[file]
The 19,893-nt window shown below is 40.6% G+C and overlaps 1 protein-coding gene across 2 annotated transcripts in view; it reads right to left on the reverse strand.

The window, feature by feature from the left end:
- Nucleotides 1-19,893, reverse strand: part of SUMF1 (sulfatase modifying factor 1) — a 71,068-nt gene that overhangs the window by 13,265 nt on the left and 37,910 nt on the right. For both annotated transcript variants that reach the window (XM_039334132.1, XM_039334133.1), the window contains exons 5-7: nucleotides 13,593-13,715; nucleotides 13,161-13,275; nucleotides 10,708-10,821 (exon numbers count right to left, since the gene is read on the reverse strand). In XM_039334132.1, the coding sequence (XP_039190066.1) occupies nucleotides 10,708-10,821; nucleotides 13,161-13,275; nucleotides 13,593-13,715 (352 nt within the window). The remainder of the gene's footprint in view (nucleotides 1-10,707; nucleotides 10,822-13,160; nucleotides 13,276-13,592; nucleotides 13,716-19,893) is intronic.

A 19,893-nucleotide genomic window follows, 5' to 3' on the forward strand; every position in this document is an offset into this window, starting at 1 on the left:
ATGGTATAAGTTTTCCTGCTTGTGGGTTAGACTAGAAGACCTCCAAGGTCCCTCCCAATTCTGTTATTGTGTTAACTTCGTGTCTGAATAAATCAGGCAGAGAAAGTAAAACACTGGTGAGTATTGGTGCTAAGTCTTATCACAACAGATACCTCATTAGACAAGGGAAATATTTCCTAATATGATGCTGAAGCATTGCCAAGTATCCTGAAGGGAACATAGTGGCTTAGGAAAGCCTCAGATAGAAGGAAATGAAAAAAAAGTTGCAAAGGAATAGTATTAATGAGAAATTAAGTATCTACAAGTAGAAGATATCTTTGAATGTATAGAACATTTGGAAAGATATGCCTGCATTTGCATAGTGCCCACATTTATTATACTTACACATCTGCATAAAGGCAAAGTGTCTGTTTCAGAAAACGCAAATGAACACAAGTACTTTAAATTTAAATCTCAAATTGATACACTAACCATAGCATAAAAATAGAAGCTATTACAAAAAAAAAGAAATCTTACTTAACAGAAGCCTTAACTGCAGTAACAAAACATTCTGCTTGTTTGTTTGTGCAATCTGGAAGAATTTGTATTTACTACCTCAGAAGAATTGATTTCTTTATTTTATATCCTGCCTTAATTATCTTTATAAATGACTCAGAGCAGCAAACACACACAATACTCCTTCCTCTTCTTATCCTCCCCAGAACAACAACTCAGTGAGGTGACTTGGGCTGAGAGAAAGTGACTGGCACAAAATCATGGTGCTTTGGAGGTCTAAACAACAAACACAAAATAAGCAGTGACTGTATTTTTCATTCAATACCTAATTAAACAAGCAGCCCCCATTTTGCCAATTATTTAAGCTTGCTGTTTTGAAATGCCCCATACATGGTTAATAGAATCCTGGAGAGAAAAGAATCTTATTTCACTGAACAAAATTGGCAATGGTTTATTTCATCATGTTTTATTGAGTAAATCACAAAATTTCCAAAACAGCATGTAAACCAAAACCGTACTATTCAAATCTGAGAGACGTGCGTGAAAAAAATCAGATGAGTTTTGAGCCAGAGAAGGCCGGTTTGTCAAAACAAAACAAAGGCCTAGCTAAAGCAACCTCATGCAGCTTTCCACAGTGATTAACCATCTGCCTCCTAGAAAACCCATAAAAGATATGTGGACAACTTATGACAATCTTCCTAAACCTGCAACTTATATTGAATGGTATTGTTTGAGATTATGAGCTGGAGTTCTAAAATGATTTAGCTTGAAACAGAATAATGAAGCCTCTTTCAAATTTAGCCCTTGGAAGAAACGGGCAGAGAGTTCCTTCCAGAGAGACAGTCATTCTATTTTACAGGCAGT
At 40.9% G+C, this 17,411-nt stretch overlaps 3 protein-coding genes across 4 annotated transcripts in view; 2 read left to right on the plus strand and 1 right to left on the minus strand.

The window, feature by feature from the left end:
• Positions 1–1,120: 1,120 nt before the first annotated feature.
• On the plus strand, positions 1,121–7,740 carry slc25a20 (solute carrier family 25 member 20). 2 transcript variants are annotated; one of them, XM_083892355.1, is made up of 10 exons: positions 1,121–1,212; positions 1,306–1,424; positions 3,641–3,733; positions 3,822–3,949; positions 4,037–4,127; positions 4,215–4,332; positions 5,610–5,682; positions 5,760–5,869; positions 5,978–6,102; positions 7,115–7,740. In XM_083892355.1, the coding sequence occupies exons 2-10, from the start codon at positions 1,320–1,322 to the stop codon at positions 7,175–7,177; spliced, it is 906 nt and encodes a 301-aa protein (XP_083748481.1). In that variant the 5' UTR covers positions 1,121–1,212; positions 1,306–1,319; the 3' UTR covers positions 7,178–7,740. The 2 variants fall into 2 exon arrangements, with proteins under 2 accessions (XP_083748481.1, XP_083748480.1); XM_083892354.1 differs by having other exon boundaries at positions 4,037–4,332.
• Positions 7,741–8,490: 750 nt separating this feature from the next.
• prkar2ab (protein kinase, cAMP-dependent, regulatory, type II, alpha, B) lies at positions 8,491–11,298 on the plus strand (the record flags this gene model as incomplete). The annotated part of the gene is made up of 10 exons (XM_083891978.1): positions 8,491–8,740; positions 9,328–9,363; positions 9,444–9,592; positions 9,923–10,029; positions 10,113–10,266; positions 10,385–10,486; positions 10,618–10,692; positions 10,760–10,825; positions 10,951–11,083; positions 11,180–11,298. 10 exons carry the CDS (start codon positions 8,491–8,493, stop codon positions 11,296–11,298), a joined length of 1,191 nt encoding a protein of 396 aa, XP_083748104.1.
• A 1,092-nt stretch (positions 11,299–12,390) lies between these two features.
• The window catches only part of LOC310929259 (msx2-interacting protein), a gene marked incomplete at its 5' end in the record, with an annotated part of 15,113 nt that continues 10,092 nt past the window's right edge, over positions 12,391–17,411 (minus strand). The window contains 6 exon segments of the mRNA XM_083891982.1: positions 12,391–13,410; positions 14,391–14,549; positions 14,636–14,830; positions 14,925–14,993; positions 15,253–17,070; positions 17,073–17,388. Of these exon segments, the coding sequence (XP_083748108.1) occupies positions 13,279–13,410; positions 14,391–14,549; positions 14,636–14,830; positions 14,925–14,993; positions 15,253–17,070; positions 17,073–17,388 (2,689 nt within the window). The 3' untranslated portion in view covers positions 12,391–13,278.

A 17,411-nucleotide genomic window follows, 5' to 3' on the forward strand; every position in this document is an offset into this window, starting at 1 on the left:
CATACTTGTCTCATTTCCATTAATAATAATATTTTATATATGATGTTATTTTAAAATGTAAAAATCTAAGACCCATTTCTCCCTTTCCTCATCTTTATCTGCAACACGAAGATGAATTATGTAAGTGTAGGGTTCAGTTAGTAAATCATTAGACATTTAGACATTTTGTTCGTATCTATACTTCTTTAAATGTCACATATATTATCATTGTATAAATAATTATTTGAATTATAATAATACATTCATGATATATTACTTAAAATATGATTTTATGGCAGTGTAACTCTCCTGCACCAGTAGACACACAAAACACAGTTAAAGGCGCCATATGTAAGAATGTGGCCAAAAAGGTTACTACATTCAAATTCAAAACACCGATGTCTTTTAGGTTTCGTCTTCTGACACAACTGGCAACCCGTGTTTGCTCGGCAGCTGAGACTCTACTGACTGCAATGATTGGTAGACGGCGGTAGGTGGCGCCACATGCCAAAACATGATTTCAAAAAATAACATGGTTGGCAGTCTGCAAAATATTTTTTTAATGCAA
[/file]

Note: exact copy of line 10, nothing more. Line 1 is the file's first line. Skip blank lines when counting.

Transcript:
• Positions 7,741–8,490: 750 nt separating this feature from the next.